How do interesterified fats affect the human body? We don’t really know. There have been a few studies done, but not nearly enough to yield a true idea.

Twinkies

So when we eat packaged foods, we’re eating interesterified fats and participating in the continuing experiment done on us without our informed consent. Heaven only knows what this latest ersatz substance will do to us. It could be worse than trans fat.

If we’re not eating interesterified fat, we’re eating fully hydrogenated oils (which do not have trans fats the way partially hydrogenated oils do) blended with liquid seed oils. This is another trick used by processed food manufacturers.

Or we’re eating palm oil, which manufacturers are returning to without announcing the fact. Palm oil is a natural saturated fat, like coconut oil, and is actually good for us. So, yay! One ray of light in an otherwise dark picture.

When we eat fried foods in a restaurant, we’re eating 100% seed oils along with the breakdown products that are created when these oils are heated.

There’s a reason McDonald’s once used beef tallow to fry its french fries. The stuff is extremely stable and doesn’t break down when heated. (Plus beef tallow was good for us.)

The partially hydrogenated oils used when beef tallow went away were also stable at high temperatures, although they did have those pesky trans fats.

peanut oilThe peanut oils and soybean oils now being used are not stable. They break down at high temperatures.

Aldehyde is one common breakdown product. It interferes with the function of our DNA.

Formaldehyde is another common breakdown product. It’s a poison.

Yet other breakdown products form a gunky residue on the bottoms of fryers, as well as on walls and tablecloths. It resembles shellac. The gunk is released into the air of the restaurant by the hot oil mist forming over the fryer and condenses out on cooler surfaces. The vapor may well damage the lungs of restaurant workers and patrons.

What Does It All Mean?

My own feeling is that it’s time to stop experimenting with all these new ersatz “food” products. Time to stop pushing them on unsuspecting populations to see if they have deleterious effects.

Cancer, anyone?

Heart disease?

How about diabetes?

Sign right up! You’ll die for science without ever knowing you’re in the experimental group.

Sadly, a more responsible and caring way forward seems unlikely at this time.

So what can you do?

Learn about food.

Don’t take the FDA’s word for anything; they’re too slow and married to industry interests.

Don’t take the common wisdom for your guide either; it’s been distorted by the poor research done in the 1960’s and boosted by ill-informed government officials.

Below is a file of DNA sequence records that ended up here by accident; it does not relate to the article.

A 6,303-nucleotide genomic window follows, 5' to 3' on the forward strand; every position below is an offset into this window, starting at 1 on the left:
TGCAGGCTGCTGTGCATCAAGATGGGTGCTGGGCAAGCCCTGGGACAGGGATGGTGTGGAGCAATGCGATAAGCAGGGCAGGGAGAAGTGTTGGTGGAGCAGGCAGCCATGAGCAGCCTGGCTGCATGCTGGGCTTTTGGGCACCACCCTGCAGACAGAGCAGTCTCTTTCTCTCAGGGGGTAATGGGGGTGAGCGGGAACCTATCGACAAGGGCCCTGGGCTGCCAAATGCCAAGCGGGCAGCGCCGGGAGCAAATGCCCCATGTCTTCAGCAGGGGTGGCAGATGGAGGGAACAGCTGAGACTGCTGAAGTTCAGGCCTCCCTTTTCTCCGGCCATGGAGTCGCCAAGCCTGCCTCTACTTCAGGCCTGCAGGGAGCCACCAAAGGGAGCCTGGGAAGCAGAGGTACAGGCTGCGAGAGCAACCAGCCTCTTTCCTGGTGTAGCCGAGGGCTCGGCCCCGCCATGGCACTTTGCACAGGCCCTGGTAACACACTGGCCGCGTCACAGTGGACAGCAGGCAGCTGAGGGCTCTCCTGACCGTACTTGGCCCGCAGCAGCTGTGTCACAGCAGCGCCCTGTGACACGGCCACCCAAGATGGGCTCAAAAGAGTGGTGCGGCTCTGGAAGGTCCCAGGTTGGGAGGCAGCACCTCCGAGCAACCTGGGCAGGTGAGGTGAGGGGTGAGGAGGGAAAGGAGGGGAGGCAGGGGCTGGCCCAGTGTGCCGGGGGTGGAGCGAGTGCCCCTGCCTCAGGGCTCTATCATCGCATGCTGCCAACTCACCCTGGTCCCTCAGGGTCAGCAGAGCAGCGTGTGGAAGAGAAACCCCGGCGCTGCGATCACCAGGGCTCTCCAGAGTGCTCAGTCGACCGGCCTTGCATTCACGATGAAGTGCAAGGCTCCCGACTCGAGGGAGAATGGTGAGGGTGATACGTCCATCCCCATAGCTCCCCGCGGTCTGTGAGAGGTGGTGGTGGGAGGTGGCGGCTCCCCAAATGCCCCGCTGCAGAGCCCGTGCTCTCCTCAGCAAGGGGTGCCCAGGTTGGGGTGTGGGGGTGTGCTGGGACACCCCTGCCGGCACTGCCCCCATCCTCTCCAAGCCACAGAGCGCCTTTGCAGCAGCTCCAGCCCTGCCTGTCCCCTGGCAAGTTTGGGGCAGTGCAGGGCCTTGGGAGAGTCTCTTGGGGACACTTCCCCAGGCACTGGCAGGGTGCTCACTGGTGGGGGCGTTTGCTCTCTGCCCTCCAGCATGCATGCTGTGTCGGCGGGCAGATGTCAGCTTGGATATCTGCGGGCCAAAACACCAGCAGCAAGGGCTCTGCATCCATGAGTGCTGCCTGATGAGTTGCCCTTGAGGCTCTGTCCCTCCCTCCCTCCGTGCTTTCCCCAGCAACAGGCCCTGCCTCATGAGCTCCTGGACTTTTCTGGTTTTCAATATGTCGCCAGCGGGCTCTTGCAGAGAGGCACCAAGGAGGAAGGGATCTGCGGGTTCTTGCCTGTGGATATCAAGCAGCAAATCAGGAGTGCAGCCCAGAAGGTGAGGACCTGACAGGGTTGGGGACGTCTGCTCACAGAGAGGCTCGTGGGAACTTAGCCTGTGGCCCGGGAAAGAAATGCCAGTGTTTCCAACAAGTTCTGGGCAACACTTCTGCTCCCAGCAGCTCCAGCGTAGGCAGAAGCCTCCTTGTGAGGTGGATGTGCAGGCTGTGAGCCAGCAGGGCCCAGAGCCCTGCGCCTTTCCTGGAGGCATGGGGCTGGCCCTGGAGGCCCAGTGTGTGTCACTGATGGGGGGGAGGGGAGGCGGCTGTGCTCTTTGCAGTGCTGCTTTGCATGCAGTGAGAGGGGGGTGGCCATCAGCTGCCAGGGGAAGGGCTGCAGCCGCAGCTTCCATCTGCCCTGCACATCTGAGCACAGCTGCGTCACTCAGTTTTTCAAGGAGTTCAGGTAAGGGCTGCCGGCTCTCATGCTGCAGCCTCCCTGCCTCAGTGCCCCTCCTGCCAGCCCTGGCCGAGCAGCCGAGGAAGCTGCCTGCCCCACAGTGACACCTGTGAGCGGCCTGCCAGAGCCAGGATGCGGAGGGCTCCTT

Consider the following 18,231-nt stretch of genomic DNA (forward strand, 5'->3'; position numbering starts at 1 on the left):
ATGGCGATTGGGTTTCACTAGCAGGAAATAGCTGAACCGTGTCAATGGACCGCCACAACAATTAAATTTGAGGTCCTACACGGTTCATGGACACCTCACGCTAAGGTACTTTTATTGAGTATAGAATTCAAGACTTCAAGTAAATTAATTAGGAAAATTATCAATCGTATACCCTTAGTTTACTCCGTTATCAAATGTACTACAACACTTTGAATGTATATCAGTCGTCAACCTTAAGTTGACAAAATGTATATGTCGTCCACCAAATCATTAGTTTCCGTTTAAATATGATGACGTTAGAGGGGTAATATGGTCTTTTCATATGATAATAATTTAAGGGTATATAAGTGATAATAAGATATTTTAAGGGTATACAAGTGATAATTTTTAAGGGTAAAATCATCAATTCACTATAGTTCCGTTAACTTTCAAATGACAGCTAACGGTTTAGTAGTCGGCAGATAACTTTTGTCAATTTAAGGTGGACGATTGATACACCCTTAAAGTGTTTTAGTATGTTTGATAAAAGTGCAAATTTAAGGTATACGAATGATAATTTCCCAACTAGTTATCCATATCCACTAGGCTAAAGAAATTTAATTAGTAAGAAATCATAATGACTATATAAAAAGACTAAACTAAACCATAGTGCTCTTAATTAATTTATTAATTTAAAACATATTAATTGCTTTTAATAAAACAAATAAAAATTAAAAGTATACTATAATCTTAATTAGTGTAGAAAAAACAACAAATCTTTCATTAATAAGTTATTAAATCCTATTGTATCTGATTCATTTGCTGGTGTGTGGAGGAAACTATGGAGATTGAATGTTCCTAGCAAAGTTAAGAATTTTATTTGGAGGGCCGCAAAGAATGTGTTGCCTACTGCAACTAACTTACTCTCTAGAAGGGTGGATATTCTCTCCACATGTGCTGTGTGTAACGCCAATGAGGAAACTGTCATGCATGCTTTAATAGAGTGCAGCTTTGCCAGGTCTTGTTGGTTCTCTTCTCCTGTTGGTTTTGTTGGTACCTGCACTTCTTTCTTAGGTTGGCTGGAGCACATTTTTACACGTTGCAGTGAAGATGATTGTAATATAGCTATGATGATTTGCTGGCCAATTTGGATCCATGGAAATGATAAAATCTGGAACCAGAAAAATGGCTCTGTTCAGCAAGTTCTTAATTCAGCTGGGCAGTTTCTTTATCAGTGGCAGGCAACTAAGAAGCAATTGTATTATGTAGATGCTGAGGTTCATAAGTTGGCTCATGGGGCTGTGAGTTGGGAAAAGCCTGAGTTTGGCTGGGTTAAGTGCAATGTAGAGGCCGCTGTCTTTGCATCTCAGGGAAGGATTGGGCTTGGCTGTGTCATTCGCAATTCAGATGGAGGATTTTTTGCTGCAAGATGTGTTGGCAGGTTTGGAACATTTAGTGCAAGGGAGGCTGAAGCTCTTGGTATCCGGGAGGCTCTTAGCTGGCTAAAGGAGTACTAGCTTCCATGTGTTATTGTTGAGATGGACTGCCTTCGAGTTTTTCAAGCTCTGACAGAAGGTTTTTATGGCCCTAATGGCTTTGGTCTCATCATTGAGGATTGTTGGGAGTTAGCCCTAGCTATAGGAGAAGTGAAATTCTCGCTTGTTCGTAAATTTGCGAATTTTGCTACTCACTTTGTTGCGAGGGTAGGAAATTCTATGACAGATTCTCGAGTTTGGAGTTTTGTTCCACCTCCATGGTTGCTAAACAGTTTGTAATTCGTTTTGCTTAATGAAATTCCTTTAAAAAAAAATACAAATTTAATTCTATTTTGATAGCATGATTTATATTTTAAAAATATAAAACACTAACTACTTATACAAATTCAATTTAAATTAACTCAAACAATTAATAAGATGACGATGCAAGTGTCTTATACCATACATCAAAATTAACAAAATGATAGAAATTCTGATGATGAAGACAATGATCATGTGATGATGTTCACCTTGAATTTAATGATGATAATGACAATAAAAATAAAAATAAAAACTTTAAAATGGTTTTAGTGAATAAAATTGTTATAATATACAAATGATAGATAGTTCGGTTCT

Don’t mistake the research headlines about the dangers of saturated fat as fact supported by the research they trumpet; the data often do not support the headlines.

Do read The Big Fat Surprise by Nina Teicholz.

Read Good Calories, Bad Calories by Gary Taubes.

Read Eat Fat, Lose Fat by Sally Fallon and Mary Enig.

Cover iamges of Good Calories, Bad Calories; The Big Fat Surprise; Eat Fat, Lose Fat

Get informed about the real facts and then make up your own mind about what is safe to eat and what isn’t. The life and health you save could be your own. 😀

For more posts on this topic:
Test first, then conclude!
Butter and Cream and Coconut, Oh My!
Thinner and Healthier

 

Handle with Care

glass cannister of granolaI’ve learned to be cautious with grains.

They’re high in carbohydrates and, as I’ve gotten older, my body has grown more sensitive to carbs. Philip Maffetone’s In Fitness and in Health taught me that carbs were likely behind the chronic fatigue of my 30’s and the weight gain of my 40’s.

Gary Taubes, in his Good Calories, Bad Calories, explained some of why. When eaten, carbohydrates can provoke an inflammatory response (fatigue) and do cause the body to release insulin into the bloodstream. Insulin then causes the body to cease burning fat for energy and switch to burning glucose. Which means the fatty acids stay in the fat cells, and more fatty acids are packed in (weight gain).

But there’s another reason to be cautious with grains. Sally Fallon’s Nourishing Traditions explains that we modern westerners aren’t preparing whole grains safely any more. Our ancestors did. And a few of us still possess the old knowledge. (I did not.)

images depicting traditional peoples from around the worldIn India, rice and lentils are fermented for two days before being made into idli and dosas. In Africa, coarsely ground corn was soaked overnight before being added to soups and stews. Ethiopian injera bread is made by fermenting the grain teff for several days. American pioneers were famous for sourdough breads and biscuits. In old-fashioned European porridges, the oats or barley berries were soaked overnight or even for several days before cooking. Flours were never simply scooped from a canister, mixed into whatever, cooked, and eaten two hours later. There’s a reason for that!

All grains contain phytic acid in the outer layer, the bran.